In 2008, a comprehensive cardiovascular risk reduction program (CVRRP) was developed at the private Midwestern University in the United States to curb the progression of cardiovascular disease in its employees [14]. The program offers the participants an individualized lifestyle modification program that targets several behaviors including physical activity, nutrition, weight control, sleep success, stress reduction, alcohol intake, and tobacco cessation. To be eligible for the program, the participant must be a university employee and have an existing diagnosis of hypertension, dyslipidemia, diabetes, or a combination thereof. Each participant must meet one-on-one with a clinical pharmacist no fewer than twelve times per year. During the meetings, a baseline risk assessment is completed, personalized lifestyle programs are developed, barriers to progress are addressed, and interventions are made as necessary. Several tools are used to improve awareness, education, adherence, and communication in the program. These tools include a lifestyle journal, nutrition diary, pedometer, home blood pressure monitor, exercise facility incentive, newsletter, blog site, and a support group. A detailed description of the program and examples of the tools used in the CVRRP have been published previously [14, 15]. The subjects described in this paper are a cohort of 35 participants (6 males/29 females) who participated in their first year of the program between September 2009 and September 2010.

2.2. Composite Lifestyle Index (CLI)

The CLI was developed by measuring six lifestyle components (i.e., physical activity, fruit and vegetable consumption, adequate sleep, stress management, alcohol consumption, and tobacco use) and converting the raw value to an index value. The quantifiable raw data of each of the 6 lifestyle components was converted to an index value on a scale of 0 to 10 or 1 to 10 (depending on the lifestyle activity), with 10 being optimal. To obtain a composite index, the index values earned from each of the 6 lifestyle components were added together for a possible composite index between 5 and 60 points. For each component, except for stress, the maximal index value assigned to the raw data was based on the optimal recommendation for that activity published in the respective practice guidelines. Raw data that was less than optimal was assigned index values that appeared to be reasonable for clinical application. The CLI calculation tables are shown in the appendix.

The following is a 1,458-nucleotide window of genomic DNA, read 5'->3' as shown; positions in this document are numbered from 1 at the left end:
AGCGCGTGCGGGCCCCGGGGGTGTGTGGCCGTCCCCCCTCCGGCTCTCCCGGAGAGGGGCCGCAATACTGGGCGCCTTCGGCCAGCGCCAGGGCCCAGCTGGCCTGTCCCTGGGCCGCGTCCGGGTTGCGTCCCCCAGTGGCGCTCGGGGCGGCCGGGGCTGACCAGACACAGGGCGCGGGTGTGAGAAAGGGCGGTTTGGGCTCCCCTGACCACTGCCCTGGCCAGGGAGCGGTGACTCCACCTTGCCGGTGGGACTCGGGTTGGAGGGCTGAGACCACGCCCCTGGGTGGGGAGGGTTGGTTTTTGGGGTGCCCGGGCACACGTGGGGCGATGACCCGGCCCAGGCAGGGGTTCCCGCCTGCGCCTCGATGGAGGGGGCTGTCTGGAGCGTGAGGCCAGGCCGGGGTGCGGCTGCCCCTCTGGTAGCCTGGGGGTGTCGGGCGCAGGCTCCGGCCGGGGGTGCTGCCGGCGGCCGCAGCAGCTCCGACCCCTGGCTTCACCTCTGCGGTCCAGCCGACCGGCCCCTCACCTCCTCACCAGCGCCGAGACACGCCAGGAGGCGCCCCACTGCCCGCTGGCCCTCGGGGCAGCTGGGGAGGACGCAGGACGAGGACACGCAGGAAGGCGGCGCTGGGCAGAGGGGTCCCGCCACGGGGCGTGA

2.2.1. Physical Activity Index

The United States Department of Health and Human Services (USDHHS) recommends that adults participate in 150 minutes per week of moderate intensity physical activity, 75 minutes of vigorous activity per week, or 115 minutes of combined intensity physical activity per week [6]. Study participants who achieved this level of physical activity or greater received a score of 10 on the physical activity index. Percentages of this amount (at 10% increments) were then used to assign an index value to participants who achieved less than the recommended amount of physical activity. Participants who achieved 90–99% of the recommended amount of physical activity received an index value of 9, those who achieved 80–89% of this amount received an index value of 8, and so on.

2.2.2. Fruit and Vegetable Consumption Index

The USDHHS recommends that adults consume an average of eight to ten combined servings of fruits and vegetables each day [12]. Study participants who consumed ten or more combined servings per day received a value of 10 on the fruit/vegetable index. Each serving less than 10 was subsequently recorded with the same index value. For example, 9 combined servings were indexed as a 9, 8 combined servings were indexed as an 8, and so on. It should be noted that prior to the study, the participants were provided a guide to help measure accurate serving sizes.

2.2.3. Sleep Index

The CDC recommends that adults obtain an average of 7 to 9 hours of sleep each night [8]. Study participants who achieved this amount received a score of 10 on the sleep index. Participants who recorded more or less than the recommended amount subsequently received fewer points. The sleep index value decreased by 1 point for each 0.5 hour of less sleep or 1 hour of more sleep recorded. Less than 3 hours or more than 17 hours were recorded as 1 point.

2.2.4. Stress Index

No single data point to measure daily stress level currently exists that could be used for the purposes of the CVRRP or this study. Therefore, a scale to measure daily stress was created for participants in the CVRRP that could be used in their lifestyle journal and subsequently for the stress index. The scale asks the participants to reflect on their overall stress level at the end of the day and to rate it on the following scale:1 = low stress (feeling calm and in control)23 = moderate stress45 = high stress (feeling frantic and out of control).

Study participants who rated their stress level as a “1” on the stress scale were assigned a 10 on the stress index. Subsequently, the value on the stress index was decreased by 1 value for every 0.5 increase on the stress scale.

2.2.5. Alcohol Consumption Index